Dennis could have prevented this whole situation, even up to the last second. He had seen Lord Merrydew swiping his paw at the birds as they danced and teased on the windowsill. Dennis had been in the process of killing difficult baddy Jizzy B in the computer game Grand Theft Auto 3: San Andreas. This would have been the first time Dennis had managed to finish Jizzy B, but Lord Merrydew made his last leap before Dennis could deliver the final blow. Jizzy B would keep for another time. Right now Dennis needed to prepare this Pot Noodle for Jeannette’s return from work.

He filled the kettle and thought through the arguments why this had not been his fault. Jeanette worked for a firm that hired immigrants to work in dark overheated rooms sewing footballs or something equally horrible. Dennis wasn’t sure what she really did, but this was convenient now he needed to tell himself that Jeanette had, in some way, brought this on herself. She stole stationery from her office: pens, paper, and envelopes in which she intended to send letters to her mother but never did. She told herself that it wasn’t theft; it was a company perk. Jeanette could convince herself that this was acceptable, but karma was not fooled. It had been karma, not Dennis, that had killed Lord Merrydew.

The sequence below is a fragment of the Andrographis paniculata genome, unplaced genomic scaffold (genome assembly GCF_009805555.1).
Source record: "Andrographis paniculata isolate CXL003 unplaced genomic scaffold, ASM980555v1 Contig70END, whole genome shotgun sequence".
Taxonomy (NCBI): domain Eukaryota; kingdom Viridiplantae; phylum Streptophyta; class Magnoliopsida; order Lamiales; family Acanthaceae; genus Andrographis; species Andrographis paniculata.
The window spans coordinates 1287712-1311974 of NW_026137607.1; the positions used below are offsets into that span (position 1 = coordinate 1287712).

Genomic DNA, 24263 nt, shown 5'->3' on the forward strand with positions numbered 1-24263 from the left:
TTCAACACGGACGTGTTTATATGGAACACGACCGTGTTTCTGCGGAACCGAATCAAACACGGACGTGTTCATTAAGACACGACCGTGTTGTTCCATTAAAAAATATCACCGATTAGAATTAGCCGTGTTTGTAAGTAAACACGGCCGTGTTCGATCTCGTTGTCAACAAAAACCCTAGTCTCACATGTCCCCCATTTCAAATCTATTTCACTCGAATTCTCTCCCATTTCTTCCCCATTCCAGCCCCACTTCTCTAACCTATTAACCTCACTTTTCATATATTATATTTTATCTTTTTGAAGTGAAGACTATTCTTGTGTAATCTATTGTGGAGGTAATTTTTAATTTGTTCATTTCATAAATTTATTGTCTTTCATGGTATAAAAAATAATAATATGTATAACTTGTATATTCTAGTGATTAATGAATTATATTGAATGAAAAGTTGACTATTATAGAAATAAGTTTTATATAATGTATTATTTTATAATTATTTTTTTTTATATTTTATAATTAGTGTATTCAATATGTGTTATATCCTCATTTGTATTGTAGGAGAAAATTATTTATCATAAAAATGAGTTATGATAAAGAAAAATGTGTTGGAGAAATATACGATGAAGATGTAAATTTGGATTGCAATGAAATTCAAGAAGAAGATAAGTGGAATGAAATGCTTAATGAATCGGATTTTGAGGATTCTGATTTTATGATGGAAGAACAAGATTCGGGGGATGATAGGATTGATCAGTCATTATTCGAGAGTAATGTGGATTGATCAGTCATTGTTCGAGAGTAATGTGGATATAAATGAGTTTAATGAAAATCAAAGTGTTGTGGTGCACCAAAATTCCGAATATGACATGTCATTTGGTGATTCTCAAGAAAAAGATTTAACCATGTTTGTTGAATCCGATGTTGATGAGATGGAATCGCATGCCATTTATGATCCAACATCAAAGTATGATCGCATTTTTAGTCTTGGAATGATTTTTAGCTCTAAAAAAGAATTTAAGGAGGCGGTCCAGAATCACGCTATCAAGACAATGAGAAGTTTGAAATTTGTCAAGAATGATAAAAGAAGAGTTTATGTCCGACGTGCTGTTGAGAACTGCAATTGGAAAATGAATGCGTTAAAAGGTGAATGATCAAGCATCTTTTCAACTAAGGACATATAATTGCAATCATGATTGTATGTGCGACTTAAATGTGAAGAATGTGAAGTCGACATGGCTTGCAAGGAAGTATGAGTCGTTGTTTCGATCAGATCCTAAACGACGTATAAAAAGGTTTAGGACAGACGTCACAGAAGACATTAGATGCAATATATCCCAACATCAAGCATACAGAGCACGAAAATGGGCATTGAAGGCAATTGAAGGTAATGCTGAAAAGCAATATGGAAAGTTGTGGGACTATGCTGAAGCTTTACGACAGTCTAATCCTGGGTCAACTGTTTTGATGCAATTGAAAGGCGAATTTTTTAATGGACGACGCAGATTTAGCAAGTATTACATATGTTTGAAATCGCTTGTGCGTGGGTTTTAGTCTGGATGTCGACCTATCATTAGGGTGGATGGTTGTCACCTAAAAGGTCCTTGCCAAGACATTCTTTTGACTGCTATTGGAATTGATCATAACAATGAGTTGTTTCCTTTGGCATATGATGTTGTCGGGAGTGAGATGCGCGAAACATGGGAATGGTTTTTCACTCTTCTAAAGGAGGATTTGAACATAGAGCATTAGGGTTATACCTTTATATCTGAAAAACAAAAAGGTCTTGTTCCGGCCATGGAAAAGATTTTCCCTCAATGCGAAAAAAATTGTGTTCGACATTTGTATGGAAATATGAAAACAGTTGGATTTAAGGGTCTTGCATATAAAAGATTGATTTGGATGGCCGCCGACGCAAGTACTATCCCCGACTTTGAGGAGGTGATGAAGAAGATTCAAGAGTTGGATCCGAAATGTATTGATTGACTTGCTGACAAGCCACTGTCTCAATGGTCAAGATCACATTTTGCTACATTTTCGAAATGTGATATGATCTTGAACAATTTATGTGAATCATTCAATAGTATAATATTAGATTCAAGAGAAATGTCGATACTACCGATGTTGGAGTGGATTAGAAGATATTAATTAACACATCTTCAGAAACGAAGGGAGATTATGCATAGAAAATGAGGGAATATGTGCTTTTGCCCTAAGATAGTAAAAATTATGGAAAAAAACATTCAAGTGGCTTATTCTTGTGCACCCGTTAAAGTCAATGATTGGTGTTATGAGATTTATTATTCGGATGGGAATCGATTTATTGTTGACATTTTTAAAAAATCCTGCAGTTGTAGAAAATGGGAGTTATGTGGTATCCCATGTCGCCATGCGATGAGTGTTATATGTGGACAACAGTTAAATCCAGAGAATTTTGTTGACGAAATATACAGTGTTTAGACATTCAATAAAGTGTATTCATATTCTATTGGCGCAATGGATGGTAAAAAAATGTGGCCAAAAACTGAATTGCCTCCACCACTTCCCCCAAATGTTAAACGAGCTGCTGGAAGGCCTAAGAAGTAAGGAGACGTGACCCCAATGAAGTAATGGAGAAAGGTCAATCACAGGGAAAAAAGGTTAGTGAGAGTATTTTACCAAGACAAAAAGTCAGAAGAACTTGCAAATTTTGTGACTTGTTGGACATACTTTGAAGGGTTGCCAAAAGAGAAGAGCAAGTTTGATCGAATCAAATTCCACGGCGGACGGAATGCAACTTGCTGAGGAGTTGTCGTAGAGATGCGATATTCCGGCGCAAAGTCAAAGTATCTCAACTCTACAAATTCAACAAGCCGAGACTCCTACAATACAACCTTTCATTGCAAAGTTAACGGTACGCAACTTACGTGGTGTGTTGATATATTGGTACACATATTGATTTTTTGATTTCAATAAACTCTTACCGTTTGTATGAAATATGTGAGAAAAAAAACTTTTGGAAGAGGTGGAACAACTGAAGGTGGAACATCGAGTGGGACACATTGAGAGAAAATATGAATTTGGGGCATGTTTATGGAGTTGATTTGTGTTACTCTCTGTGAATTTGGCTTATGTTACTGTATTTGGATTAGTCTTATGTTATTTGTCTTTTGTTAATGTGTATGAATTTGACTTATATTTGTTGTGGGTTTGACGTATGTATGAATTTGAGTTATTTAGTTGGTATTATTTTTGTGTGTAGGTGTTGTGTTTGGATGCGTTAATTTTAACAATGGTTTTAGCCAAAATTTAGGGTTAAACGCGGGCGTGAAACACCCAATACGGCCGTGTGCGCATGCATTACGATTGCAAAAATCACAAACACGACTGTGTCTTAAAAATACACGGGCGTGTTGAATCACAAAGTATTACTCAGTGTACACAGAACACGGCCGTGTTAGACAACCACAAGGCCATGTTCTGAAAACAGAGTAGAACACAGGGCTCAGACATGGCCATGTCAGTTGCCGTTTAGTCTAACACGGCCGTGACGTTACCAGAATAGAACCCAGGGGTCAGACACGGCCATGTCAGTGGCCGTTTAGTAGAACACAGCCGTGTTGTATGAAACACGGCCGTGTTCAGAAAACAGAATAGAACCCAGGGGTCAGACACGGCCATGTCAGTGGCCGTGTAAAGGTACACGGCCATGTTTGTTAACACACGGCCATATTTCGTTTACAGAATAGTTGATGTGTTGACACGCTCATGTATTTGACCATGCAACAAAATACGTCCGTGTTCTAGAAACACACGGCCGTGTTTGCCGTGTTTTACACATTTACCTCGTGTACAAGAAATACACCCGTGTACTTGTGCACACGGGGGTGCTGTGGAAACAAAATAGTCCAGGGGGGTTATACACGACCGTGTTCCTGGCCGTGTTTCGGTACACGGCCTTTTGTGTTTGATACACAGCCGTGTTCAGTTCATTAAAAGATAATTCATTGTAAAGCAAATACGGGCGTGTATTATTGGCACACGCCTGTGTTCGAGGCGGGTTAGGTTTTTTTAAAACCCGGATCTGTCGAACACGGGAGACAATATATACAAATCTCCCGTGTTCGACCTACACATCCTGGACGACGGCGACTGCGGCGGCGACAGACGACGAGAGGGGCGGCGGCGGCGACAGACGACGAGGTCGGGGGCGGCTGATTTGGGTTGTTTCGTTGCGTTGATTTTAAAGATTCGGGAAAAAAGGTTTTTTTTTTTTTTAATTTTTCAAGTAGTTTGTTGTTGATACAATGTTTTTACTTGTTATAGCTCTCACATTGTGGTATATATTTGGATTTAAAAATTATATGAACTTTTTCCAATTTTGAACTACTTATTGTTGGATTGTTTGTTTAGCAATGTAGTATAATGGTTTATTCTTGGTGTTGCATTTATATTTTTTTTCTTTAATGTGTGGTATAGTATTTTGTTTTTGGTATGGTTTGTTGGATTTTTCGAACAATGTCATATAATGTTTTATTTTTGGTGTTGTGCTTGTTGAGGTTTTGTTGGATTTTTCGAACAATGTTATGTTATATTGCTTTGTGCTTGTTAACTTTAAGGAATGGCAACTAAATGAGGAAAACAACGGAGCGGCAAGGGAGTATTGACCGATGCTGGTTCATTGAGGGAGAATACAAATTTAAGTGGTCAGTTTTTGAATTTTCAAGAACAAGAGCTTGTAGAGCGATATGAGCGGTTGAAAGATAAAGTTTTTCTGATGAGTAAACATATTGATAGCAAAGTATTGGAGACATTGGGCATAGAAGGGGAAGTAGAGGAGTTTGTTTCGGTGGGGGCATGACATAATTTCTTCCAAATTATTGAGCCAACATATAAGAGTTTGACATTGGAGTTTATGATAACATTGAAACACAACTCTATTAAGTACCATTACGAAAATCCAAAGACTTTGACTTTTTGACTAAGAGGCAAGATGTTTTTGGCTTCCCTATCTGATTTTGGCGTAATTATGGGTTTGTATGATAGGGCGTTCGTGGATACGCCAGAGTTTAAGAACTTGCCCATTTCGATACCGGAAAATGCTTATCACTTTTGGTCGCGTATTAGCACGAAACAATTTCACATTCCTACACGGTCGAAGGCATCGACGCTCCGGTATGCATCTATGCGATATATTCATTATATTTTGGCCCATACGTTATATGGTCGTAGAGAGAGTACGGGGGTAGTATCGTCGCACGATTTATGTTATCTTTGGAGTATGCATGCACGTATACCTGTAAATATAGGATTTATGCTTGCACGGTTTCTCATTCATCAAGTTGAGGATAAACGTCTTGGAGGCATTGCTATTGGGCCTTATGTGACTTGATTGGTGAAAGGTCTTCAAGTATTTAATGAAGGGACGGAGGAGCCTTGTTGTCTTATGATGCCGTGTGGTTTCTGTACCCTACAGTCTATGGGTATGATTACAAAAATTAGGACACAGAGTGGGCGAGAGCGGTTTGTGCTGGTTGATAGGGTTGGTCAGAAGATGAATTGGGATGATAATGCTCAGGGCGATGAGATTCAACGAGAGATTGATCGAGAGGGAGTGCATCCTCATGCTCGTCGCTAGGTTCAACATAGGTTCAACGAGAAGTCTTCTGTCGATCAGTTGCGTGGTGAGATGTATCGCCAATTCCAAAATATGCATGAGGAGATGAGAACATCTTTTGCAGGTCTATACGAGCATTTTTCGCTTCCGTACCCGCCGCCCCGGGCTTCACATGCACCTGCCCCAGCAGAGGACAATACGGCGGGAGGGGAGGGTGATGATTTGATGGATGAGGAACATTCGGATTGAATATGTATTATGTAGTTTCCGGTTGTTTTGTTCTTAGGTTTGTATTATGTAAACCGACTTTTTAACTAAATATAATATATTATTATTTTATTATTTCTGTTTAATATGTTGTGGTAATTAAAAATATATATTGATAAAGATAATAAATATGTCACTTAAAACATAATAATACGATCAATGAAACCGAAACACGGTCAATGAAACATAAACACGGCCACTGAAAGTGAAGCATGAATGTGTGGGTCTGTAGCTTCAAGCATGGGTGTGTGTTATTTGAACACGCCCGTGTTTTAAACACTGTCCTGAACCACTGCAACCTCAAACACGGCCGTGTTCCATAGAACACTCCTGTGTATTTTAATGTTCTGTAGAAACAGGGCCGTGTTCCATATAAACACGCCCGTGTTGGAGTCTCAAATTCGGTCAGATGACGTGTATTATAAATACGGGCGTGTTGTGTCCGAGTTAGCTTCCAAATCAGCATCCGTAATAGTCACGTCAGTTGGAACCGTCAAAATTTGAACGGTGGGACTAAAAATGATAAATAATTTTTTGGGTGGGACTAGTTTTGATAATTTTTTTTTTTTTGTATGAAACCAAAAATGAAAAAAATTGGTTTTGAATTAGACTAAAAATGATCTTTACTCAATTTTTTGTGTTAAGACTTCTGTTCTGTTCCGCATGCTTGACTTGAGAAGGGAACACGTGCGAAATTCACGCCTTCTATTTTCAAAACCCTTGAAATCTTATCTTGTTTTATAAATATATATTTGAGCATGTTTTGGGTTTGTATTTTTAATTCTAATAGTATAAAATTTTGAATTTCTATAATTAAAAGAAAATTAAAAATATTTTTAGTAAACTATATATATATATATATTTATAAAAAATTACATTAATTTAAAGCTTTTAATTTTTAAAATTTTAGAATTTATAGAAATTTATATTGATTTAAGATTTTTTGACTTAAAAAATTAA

Jeanette wouldn’t accept those reasons. She saw everything as black and white. Dennis knew that all things were grey. The only thing Jeanette had understood to be grey was Lord Merrydew. Now he was grey, splattered with red blood and purple guts. His stomach had burst on impact. He waited in the alley for Jeanette to come across him on her way home from work. Dennis thought he should clean the mess up, but he’d no time now. Jeanette would be home soon. She’d find him stooped over it. Maybe even think he’d killed the cat on purpose. He’d joked about it. He could have said it ran away. If only he’d realised sooner. Jeanette would have believed him. She’d have been hurt by his carelessness, but she was a fantasist. She’d imagine it with another cat, raising kittens, being taken in by some wealthy family who bought it bowls of rich cream, and mice and birds to kill and feast on. Jeanette wasn’t a realist like Dennis.